Beware of “Sleeper” Subscription and Service Fees

sleep-feesI came across this somewhat disturbing Reddit post today about a man whose elderly father had been paying an AOL subscription that he hadn’t been using for over 10 years! When he broke it down – his father had essentially paid out over $2,500 in worthless fees! Ouch.


(Check out the comments on the Reddit post – as they are pretty enlightening about other subscription and fees folks noticed that others (or themselves) had been fallen asleep on.)

This got me to thinking about fees/subscriptions that I may be unwittingly paying for month after month, or that others may need to be aware of too. Let me know if you can think of others in the comments section:

Credit card fees

Awhile back I had a question about this recurring fee that I kept getting on my Discover card statement even though I pay it off every month. It’s called CreditSafe Plus Insurance. It’s an optional charge that many of us unknowingly sign-up for when we get a Discover card. The insurance provides coverage for your account should you become unemployed, disabled or pass away. While this could prove helpful if you have a $2,000+ credit card balance, its kinda foolish to have if you hardly (or never) have a balance. You can opt-out.

401k and other investment fees

According to FeeX, an online website that helps people become more aware of the fees they are paying on their investments, I paid $13.50 in fees for the month of September. 401k fees and other investment services have definitely become more scrutinized for their fees of late – but it’s good to be aware of what you are paying for your account management.

Online subscriptions

I have really come to detest recurring fees. To a point where I cringe every time we “need” to add a new one. For awhile, I was signed up for Lynda.com‘s monthly subscription – which I can write off as a business expense. I also just added a new subscription to a golf website ($8/month) that I enjoy. I’m keenly aware this can become a “sleeper” fee if I’m not mindful. This is why I put this fee on my Google calendar the day before its coming due, so I know I can quit if I’m not using it.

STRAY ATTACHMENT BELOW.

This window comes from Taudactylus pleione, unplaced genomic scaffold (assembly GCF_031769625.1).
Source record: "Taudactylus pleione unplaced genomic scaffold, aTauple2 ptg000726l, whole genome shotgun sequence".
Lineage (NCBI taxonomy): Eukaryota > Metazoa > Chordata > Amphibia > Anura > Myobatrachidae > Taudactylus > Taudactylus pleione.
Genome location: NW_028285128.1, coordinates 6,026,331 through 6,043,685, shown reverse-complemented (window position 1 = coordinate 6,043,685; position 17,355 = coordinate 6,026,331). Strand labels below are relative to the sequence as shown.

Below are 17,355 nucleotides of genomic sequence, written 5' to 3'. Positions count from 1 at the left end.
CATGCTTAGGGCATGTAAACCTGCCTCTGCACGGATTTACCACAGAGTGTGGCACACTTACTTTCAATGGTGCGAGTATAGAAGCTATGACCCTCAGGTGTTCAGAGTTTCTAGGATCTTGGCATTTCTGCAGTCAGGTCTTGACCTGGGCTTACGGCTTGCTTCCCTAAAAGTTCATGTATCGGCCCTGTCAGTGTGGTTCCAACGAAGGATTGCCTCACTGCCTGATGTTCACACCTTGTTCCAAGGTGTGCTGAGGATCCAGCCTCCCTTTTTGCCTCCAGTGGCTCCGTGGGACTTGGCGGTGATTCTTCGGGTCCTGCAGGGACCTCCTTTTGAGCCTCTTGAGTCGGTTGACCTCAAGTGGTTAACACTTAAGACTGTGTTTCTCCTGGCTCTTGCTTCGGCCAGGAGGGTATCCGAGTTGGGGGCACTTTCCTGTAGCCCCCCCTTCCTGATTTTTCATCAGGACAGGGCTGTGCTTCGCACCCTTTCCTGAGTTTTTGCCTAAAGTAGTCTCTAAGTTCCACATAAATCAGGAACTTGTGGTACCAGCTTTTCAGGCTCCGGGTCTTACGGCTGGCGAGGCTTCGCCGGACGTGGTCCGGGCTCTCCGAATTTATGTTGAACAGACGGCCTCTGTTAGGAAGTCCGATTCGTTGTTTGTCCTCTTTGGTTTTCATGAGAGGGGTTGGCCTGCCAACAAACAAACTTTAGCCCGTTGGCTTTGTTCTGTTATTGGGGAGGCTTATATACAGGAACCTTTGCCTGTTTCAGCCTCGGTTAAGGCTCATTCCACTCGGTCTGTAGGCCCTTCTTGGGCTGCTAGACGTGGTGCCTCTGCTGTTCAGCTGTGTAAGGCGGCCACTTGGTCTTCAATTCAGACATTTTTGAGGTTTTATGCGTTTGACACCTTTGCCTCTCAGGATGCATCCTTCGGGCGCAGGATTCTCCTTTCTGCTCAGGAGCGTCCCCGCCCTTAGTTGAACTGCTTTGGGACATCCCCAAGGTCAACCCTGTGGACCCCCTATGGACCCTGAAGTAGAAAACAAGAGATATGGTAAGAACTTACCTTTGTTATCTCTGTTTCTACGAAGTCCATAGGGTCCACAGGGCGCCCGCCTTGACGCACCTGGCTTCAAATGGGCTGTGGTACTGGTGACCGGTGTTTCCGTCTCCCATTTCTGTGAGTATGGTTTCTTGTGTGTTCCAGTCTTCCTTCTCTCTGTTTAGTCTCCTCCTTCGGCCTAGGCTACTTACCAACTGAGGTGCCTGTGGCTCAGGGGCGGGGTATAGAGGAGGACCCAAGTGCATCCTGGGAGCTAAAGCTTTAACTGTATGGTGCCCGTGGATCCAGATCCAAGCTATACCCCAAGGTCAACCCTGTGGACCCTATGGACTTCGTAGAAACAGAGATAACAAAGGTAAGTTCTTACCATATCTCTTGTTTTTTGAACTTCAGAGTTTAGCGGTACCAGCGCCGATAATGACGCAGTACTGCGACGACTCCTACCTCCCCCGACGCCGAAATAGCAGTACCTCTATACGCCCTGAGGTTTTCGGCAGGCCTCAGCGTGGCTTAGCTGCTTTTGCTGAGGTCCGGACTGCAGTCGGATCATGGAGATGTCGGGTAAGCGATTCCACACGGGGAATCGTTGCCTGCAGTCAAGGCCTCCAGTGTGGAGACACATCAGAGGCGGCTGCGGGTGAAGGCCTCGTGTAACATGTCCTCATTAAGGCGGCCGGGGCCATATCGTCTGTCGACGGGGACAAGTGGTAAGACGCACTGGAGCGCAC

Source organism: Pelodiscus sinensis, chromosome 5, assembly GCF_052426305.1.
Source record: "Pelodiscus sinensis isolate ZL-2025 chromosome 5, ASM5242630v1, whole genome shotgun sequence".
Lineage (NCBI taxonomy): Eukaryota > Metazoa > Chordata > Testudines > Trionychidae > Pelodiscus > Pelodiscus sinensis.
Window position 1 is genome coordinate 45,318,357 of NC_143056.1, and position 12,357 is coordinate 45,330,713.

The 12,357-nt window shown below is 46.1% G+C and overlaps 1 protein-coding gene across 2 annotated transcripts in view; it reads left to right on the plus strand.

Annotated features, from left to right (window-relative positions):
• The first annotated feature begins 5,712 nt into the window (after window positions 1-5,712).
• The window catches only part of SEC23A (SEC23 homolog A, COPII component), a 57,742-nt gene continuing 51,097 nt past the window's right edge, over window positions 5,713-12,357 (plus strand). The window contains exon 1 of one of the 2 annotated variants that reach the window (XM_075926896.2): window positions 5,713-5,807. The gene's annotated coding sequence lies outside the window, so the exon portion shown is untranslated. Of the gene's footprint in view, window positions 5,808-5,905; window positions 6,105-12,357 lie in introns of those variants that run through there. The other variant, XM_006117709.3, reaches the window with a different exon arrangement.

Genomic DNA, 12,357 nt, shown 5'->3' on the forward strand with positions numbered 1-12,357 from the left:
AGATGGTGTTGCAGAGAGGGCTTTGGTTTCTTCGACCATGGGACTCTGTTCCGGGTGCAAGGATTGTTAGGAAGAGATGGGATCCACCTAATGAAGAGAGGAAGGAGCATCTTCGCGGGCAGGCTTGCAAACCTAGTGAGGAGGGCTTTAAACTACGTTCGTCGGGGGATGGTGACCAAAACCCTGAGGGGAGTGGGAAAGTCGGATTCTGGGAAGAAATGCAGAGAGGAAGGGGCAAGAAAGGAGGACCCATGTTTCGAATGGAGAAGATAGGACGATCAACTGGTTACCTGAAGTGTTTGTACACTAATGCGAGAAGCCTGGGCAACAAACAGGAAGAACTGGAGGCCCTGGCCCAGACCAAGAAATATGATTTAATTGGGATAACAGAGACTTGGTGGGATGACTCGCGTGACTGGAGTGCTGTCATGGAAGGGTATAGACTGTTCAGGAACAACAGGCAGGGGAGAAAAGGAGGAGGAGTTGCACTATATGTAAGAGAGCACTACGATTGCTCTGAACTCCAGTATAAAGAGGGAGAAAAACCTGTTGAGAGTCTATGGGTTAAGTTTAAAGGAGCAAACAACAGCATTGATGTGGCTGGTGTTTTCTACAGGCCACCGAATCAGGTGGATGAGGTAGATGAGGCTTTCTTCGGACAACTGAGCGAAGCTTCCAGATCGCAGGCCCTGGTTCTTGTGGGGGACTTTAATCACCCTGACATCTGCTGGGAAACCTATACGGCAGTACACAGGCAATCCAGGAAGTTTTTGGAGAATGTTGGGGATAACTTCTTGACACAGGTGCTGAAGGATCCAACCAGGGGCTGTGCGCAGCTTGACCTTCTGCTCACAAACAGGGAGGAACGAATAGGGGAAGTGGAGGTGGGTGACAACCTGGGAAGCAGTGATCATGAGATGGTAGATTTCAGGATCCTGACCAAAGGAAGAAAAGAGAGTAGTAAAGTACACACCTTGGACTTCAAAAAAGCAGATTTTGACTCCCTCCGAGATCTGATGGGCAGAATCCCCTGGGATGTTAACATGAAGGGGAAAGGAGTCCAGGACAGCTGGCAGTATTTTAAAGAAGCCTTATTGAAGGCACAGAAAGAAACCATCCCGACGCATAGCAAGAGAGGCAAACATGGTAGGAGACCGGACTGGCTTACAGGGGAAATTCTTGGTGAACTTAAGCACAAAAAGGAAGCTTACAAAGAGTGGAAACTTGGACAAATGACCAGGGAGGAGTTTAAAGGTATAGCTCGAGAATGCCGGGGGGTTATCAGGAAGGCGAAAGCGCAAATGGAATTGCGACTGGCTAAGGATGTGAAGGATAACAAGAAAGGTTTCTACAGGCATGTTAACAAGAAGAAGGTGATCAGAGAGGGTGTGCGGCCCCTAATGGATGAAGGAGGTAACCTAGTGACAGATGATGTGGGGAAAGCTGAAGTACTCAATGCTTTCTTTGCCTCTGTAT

Cell phone fees

By now, I’m sure you’ve heard of AT&T’s $105 million fine for cramming bogus charges to its customers. With monthly cell bills being in the hundreds for folks (especially those with many on the “plan”) and it containing many pages, “sleeper” charges and fees are easy to forget about. A few months ago we were paying for a music service a family member had added but was no longer using. It’s good to check these bills every now and then – just to keep the cell phone company honest.

Memberships

I think gym memberships (among others) are notorious for being “sleeper” subscriptions. We often say, “Oh, I’ll get there next month“, or “It’s good for me to belong to a gym“. In my case, sometimes my best intentions don’t align with my actions and end up costing me serious change.

Any other fees and subscriptions we can tend to fall asleep on?

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6 comments

  1. One thing I hate is when a company automatically puts you to be on automatic renewal. For example, I recently signed up to trial of Hulu Plus, I wasn’t aware that they would automatically charge my credit card after one week. I had forgotten and when they charged my credit card it was too late to get refund as the fee is non refundable. Good thing it was only an $8 for one month. I cancelled immediately after. This also happened to me with itunes and angie’s list. It’s very sneeky and should not be allowed. I hate it. Best to remind yourself on a calendar.

    • Aaron says:

      Oh – I detest that too. Entertainment coupon books is notorious for this and I could name many others. One tip (that is a bit of a hassle for you) is to just close that credit card down.

  2. There’s nothing worse than having an unexpected charge come out of your account. Well, actually it may be worse when you know it comes out and you let it come out every month without thinking about it. Personally, I really hate the companies that offer free subscriptions or products with a “fine print” disclaimer that starts charging you after the “trial period”.

  3. Genevieve says:

    HOLY COW! Ten years.

    We’ve spaced out for a few months and had some fitness subscriptions renew on us. It hurts once you realize what’s happened.

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